Effective August 25, 2021, a professional consultant was hired to work directly with the City Manager, Interim Police Chief and the Emergency Management Coordinator as necessary to assist with overall strategic operations. Randall Aragon has been named Chief Public Safety Operations Advisor/Special Assistant to the City Manager. 

Chief Aragon served as the Chief of Police in La Marque from 2009 to 2014. 

He has 39 years of civilian law enforcement experience, of which 29 were served as a Police Chief. For police operations, Chief Aragon and Chief [Chad] Waggoner will have equal and partnering roles in management of La Marque Police Department. 

Chief Waggoner will focus on administration, personnel and facilitates. Chief Aragon will focus on community outreach, and initiatives set forth by City Council and the City Manager’s office.

Aragon has earned a Bachelor’s in Business Management, a Master’s in Management, is a graduate of the FBI (Federal Bureau of Investigation) National Executive Institute, and is a Texas Master Peace Officer. He has served as a management consultant and criminal justice advisor for numerous municipalities, police agencies and educational institutions.

He is an avid runner, passionate about littering and dumping programs, and plans to bring a comprehensive Community Policing Program back to La Marque. He and his wife are moving back to Texas to assume this role.

Aragon’s seat will be filled in accordance with the provisions in the Truth or Consequences Municipal Code, section 2-29. It states: “Vacancies in the Commission, shall, by majority vote, be filled by the remaining Commissioners for the period intervening between the occurrence of the vacancy and the next regular election.”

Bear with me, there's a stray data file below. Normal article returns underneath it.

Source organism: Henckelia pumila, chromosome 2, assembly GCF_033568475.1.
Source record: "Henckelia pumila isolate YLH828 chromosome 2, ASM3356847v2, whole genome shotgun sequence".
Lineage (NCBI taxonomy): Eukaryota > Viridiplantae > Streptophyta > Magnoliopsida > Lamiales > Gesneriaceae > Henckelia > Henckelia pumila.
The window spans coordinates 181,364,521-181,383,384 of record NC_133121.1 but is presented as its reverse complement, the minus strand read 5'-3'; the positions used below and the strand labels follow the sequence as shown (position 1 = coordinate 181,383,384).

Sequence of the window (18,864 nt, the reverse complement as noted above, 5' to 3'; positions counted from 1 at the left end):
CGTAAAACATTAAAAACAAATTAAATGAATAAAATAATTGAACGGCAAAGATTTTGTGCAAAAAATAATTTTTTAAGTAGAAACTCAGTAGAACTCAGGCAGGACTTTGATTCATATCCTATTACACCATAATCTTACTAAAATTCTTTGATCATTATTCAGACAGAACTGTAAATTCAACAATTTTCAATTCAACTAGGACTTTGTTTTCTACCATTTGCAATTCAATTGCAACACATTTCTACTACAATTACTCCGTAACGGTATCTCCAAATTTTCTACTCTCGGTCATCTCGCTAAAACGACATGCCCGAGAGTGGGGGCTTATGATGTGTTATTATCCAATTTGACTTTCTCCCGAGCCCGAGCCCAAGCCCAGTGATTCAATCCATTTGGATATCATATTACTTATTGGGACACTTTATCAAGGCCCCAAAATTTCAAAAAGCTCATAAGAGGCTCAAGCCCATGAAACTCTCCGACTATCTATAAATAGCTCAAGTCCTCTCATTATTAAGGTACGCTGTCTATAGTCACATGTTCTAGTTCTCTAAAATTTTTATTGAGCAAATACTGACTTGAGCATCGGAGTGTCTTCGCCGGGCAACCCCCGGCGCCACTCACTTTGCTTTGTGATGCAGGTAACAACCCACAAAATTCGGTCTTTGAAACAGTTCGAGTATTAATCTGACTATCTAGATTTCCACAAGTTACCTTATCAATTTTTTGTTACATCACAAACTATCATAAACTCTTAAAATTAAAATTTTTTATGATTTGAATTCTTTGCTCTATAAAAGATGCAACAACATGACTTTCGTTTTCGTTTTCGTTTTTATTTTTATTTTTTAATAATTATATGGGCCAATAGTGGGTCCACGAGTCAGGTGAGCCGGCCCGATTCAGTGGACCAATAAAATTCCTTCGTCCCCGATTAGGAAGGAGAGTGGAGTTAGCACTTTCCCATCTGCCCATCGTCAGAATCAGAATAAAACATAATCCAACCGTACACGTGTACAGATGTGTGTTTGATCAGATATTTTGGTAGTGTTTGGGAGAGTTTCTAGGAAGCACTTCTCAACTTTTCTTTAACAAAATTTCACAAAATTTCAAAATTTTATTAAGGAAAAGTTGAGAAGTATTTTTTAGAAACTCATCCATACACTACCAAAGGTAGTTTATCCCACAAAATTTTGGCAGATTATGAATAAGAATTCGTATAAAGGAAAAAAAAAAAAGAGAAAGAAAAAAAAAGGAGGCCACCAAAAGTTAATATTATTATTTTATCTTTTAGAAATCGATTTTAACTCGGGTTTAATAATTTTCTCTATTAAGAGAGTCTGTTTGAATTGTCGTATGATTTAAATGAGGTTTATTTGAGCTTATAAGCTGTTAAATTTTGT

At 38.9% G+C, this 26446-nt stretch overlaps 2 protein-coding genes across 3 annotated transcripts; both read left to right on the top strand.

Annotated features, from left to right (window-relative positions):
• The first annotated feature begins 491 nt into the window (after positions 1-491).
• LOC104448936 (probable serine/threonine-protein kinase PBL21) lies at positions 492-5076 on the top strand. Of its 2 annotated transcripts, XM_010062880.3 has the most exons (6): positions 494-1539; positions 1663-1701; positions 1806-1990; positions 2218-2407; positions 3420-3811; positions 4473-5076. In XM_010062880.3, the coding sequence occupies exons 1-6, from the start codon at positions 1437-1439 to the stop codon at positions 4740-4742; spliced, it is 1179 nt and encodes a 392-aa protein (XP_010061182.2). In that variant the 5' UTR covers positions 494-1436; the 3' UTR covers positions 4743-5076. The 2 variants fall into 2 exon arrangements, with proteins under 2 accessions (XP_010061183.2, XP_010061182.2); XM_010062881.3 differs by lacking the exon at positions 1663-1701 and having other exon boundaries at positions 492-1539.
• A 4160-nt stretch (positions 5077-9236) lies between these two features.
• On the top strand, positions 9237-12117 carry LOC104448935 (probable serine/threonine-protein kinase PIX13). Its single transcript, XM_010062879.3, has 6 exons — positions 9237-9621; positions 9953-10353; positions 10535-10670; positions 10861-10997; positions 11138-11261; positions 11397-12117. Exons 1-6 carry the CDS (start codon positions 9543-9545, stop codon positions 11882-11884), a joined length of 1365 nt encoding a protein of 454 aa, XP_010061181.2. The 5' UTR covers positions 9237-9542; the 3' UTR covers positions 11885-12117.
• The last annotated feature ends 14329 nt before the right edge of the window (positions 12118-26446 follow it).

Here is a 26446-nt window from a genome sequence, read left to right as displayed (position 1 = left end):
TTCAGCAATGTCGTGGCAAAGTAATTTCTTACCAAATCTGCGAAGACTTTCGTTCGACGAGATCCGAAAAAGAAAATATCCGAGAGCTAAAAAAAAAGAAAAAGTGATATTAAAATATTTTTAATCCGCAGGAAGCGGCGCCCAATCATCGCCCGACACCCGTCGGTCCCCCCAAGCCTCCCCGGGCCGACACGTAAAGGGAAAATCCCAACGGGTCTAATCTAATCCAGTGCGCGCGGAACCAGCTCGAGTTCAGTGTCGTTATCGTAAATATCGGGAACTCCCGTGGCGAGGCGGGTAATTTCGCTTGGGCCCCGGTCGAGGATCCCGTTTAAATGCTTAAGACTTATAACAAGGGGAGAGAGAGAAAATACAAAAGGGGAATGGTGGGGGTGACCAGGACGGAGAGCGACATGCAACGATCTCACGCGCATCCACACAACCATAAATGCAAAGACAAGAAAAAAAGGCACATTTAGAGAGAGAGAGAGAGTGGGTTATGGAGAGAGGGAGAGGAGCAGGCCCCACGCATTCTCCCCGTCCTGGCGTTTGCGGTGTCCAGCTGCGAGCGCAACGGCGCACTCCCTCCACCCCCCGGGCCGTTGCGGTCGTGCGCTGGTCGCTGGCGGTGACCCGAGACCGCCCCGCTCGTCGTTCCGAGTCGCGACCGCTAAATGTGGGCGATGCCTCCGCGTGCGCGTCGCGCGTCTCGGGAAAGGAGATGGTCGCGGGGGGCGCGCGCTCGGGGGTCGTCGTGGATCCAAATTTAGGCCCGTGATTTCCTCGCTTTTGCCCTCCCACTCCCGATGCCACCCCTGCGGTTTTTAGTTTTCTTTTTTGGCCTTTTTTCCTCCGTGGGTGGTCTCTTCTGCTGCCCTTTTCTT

Discussion of the vacant seat may be on the commission’s agenda as early as its next regular meeting on Oct. 13, according to the city clerk’s office. Aragon’s appointed successor will serve out the two years remaining on the seat’s four-year term. Mayor Pro Tem Amanda Forrister also has two years remaining on her term; the other three seats on the commission are up for election in November.

Aragon informed the high school of his planned resignation on Aug. 25, giving the required 30 days’ notice of his voluntary termination of employment. Today will be his last day at school, he said, and he will leave for La Marque, where he has been consulting since Aug. 25 primarily by phone, on Saturday.

Aragon told the Sun that he informed T or C City Manager Bruce Swingle of his intention of resigning from the city commission “about two and a half weeks ago.”

Early July 2 was the deadline for the Truth or Consequences City Commission to submit a resolution to the county clerk declaring the number of commission seats that would up for election in November. Such declarations must be officially filed no later than 120 days before an election, according to state law.

If Aragon’s planned departure had been made public in T or C when his negotiations with La Marque grew serious, the notification might have come in time to allow his seat to be declared open and the voters to elect his successor. Now, as events actually transpired, Forrister and lame ducks Paul Baca, Frances Luna and Sandra Whitehead (the three commissioners whose seats are open) get to decide who they want to represent the people of Truth or Consequences.


Diana Tittle is editor of the Sun.

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Understanding New Mexico's proposed new social studies standards for K-12 students